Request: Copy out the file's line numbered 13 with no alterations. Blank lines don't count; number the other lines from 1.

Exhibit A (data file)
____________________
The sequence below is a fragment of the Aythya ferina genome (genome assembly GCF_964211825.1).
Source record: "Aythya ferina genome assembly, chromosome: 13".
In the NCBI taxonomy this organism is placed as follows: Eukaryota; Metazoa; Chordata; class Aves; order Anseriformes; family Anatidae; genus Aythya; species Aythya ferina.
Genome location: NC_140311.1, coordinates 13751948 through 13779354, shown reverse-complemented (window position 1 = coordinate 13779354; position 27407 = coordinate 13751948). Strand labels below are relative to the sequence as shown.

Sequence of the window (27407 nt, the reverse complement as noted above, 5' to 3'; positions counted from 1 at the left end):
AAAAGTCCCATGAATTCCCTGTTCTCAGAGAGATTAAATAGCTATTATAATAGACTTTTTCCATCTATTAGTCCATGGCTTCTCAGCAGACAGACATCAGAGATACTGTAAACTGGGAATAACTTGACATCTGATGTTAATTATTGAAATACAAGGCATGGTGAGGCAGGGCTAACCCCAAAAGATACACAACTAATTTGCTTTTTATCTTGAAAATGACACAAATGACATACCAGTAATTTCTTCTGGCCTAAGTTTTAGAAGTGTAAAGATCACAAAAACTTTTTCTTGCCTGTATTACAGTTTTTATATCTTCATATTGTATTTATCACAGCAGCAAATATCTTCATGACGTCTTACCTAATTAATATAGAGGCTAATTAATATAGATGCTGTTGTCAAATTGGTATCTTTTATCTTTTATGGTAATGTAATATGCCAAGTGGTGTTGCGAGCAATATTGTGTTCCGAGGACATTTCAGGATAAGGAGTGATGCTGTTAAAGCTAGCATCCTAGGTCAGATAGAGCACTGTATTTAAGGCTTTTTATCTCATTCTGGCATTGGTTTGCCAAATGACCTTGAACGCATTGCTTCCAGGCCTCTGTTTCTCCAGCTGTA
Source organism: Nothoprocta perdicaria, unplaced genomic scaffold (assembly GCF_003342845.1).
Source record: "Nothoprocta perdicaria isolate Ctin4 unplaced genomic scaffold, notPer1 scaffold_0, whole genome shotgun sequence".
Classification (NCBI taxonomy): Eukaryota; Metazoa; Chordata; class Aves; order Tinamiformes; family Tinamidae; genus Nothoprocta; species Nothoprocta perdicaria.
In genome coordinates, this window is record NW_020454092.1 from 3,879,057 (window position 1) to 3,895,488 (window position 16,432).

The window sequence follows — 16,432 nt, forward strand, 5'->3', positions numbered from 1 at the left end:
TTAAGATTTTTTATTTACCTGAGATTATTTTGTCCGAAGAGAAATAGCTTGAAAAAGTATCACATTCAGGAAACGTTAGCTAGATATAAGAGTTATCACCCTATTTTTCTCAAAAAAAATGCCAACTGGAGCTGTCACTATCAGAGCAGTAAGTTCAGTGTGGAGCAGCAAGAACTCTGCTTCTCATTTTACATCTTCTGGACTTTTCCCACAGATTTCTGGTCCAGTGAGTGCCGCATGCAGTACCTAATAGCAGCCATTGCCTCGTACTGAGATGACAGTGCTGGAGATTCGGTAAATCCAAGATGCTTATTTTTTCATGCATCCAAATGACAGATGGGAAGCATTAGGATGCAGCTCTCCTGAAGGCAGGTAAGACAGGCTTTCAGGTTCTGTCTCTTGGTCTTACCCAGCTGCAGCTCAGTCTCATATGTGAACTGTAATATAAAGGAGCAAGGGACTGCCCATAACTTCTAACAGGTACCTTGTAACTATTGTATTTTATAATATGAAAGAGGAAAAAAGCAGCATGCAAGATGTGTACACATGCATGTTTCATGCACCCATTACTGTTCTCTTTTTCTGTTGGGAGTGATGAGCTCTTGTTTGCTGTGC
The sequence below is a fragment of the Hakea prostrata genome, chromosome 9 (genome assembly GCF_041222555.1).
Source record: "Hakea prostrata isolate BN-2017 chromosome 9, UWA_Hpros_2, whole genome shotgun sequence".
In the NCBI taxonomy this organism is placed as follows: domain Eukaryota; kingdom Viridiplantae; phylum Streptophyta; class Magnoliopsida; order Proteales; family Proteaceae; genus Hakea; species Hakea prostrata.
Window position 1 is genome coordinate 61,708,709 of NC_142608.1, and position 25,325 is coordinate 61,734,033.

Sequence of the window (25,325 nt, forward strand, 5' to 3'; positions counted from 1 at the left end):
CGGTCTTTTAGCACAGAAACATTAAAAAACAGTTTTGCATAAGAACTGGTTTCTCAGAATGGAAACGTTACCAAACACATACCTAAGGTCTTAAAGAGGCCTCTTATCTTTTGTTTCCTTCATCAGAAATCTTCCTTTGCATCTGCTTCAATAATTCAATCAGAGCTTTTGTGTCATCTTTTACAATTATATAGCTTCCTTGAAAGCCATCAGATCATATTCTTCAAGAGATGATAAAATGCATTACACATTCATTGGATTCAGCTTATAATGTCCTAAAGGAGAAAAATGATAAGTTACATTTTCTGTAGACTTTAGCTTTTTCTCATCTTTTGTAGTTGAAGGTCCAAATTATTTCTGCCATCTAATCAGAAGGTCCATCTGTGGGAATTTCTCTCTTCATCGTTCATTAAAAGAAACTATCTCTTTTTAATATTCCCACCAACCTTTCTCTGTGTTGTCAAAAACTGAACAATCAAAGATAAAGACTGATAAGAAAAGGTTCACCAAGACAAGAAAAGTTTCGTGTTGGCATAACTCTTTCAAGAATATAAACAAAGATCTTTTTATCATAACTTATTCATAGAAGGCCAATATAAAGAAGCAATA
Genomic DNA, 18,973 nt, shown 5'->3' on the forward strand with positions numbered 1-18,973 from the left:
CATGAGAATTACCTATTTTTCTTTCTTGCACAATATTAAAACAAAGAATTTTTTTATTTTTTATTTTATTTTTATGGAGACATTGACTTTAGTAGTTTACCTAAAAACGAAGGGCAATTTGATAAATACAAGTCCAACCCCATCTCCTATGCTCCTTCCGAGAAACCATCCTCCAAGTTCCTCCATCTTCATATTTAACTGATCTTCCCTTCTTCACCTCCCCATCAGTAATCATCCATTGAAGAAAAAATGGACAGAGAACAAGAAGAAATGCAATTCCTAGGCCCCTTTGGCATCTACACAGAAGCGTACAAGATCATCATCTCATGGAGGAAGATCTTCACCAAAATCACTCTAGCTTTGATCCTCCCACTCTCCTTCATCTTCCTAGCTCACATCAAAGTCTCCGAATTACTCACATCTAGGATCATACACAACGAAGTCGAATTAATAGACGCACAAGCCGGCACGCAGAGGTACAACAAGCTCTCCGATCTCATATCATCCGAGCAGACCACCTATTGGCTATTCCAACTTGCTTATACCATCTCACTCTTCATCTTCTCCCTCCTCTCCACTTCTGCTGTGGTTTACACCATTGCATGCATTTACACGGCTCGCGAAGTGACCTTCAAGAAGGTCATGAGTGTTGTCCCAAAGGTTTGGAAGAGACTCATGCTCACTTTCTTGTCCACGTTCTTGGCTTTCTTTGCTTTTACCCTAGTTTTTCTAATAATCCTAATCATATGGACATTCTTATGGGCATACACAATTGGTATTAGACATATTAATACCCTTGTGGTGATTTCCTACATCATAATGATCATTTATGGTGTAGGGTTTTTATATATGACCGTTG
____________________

The sequence below is a fragment of the Hakea prostrata genome, chromosome 9 (genome assembly GCF_041222555.1).